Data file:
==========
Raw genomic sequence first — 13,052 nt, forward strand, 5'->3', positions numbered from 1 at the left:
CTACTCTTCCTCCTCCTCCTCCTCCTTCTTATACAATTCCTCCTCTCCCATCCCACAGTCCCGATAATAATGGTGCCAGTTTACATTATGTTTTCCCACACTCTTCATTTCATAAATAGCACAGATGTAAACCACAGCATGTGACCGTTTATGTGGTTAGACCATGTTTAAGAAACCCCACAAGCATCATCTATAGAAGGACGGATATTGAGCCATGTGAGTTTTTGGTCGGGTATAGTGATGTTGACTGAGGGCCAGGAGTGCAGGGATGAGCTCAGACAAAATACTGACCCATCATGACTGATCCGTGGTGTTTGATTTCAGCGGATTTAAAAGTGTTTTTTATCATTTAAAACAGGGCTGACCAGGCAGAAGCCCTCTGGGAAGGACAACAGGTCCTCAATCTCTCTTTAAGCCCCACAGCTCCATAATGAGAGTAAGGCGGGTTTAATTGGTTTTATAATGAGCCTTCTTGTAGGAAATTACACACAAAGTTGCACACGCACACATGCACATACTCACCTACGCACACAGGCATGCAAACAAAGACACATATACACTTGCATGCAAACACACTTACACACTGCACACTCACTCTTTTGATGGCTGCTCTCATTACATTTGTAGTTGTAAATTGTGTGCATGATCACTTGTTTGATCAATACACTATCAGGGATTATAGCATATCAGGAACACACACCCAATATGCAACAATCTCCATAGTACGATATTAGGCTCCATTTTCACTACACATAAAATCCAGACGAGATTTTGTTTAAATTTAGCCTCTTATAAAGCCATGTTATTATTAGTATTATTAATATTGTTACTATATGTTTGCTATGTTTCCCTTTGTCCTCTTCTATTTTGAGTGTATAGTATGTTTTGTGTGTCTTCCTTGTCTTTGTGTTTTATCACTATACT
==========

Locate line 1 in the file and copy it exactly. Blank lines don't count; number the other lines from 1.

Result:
Raw genomic sequence first — 13,052 nt, forward strand, 5'->3', positions numbered from 1 at the left: